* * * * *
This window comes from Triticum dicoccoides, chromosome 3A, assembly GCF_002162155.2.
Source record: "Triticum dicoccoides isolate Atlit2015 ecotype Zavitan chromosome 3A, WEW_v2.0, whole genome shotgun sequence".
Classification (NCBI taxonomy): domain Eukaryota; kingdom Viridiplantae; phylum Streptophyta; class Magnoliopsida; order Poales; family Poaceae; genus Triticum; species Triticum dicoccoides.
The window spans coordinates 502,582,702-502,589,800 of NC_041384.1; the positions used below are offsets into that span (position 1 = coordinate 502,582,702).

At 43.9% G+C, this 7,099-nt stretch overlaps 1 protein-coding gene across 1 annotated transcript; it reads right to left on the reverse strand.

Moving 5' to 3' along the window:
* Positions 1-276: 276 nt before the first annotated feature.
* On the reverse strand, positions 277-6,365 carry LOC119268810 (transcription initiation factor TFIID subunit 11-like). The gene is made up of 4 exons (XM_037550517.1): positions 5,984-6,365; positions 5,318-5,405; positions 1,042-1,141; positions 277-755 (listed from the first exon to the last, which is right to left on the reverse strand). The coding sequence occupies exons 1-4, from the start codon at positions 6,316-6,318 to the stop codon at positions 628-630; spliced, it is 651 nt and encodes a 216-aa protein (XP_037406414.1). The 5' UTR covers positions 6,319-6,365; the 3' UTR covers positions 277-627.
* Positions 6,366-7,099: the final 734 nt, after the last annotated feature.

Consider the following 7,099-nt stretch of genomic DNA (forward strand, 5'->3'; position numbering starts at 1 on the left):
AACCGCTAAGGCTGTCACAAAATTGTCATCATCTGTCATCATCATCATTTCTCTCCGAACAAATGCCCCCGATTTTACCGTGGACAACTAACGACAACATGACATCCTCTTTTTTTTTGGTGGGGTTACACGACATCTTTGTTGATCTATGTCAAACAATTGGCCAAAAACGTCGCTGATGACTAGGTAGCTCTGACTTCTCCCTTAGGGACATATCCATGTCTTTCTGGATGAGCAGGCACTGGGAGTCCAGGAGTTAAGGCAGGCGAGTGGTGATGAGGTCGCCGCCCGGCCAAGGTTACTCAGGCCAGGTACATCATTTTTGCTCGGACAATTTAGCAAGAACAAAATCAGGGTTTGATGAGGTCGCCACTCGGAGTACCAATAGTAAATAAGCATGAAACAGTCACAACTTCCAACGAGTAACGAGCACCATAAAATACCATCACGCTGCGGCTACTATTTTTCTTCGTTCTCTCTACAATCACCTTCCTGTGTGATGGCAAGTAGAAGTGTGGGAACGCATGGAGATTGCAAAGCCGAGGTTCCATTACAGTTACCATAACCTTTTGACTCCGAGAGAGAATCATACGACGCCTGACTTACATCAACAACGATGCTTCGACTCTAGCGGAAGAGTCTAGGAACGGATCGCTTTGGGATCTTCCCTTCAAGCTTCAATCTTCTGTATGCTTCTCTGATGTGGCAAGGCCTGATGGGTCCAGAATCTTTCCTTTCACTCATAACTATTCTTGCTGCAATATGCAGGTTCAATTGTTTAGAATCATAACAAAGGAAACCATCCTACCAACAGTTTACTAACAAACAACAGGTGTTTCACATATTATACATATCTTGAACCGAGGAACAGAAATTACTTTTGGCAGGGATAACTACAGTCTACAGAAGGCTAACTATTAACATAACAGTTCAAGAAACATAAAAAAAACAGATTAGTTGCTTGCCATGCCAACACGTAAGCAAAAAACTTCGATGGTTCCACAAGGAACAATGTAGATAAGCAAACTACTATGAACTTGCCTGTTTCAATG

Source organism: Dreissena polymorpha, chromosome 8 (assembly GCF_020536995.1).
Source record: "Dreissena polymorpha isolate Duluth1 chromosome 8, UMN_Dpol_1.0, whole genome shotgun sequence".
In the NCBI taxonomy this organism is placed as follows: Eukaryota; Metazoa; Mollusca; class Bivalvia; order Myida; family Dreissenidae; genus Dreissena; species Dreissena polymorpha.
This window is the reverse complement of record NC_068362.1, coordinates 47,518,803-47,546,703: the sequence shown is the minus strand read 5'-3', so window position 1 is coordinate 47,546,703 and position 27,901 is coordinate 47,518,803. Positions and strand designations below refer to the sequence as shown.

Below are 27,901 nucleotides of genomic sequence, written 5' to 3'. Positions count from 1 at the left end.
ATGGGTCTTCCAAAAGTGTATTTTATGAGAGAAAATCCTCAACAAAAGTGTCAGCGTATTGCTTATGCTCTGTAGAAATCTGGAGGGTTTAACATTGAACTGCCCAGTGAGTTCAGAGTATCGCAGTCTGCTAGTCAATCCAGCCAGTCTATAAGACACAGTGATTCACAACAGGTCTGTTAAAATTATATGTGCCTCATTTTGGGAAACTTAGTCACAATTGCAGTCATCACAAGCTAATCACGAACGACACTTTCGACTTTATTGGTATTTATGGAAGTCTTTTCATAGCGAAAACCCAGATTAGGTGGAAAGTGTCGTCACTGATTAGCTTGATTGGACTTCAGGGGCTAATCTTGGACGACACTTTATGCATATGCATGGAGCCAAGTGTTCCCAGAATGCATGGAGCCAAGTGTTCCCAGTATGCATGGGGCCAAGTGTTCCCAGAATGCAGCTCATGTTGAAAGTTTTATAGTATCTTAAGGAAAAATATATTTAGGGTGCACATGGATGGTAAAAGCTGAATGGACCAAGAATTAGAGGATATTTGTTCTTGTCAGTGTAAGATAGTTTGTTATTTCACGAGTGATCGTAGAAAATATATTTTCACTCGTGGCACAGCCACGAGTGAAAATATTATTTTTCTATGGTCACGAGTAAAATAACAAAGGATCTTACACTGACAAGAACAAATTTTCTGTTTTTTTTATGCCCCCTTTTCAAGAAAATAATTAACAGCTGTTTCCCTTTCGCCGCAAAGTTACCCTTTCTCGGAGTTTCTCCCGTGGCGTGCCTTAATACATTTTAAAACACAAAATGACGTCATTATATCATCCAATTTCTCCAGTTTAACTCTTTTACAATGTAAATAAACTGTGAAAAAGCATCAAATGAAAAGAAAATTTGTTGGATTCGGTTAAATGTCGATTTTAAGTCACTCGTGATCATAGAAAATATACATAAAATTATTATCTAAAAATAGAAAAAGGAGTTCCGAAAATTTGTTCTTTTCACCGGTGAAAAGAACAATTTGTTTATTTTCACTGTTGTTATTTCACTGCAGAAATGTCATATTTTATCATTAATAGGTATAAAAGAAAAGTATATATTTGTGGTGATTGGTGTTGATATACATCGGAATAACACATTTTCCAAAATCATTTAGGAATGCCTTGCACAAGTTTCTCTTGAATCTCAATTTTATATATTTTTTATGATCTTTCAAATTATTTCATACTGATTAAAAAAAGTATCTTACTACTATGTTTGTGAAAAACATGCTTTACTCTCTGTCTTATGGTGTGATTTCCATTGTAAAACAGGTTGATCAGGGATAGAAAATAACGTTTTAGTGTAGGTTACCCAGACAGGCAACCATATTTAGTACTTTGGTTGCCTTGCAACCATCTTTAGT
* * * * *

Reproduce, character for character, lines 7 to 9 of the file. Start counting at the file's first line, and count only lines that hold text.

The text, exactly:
* Positions 1-276: 276 nt before the first annotated feature.
* On the reverse strand, positions 277-6,365 carry LOC119268810 (transcription initiation factor TFIID subunit 11-like). The gene is made up of 4 exons (XM_037550517.1): positions 5,984-6,365; positions 5,318-5,405; positions 1,042-1,141; positions 277-755 (listed from the first exon to the last, which is right to left on the reverse strand). The coding sequence occupies exons 1-4, from the start codon at positions 6,316-6,318 to the stop codon at positions 628-630; spliced, it is 651 nt and encodes a 216-aa protein (XP_037406414.1). The 5' UTR covers positions 6,319-6,365; the 3' UTR covers positions 277-627.
* Positions 6,366-7,099: the final 734 nt, after the last annotated feature.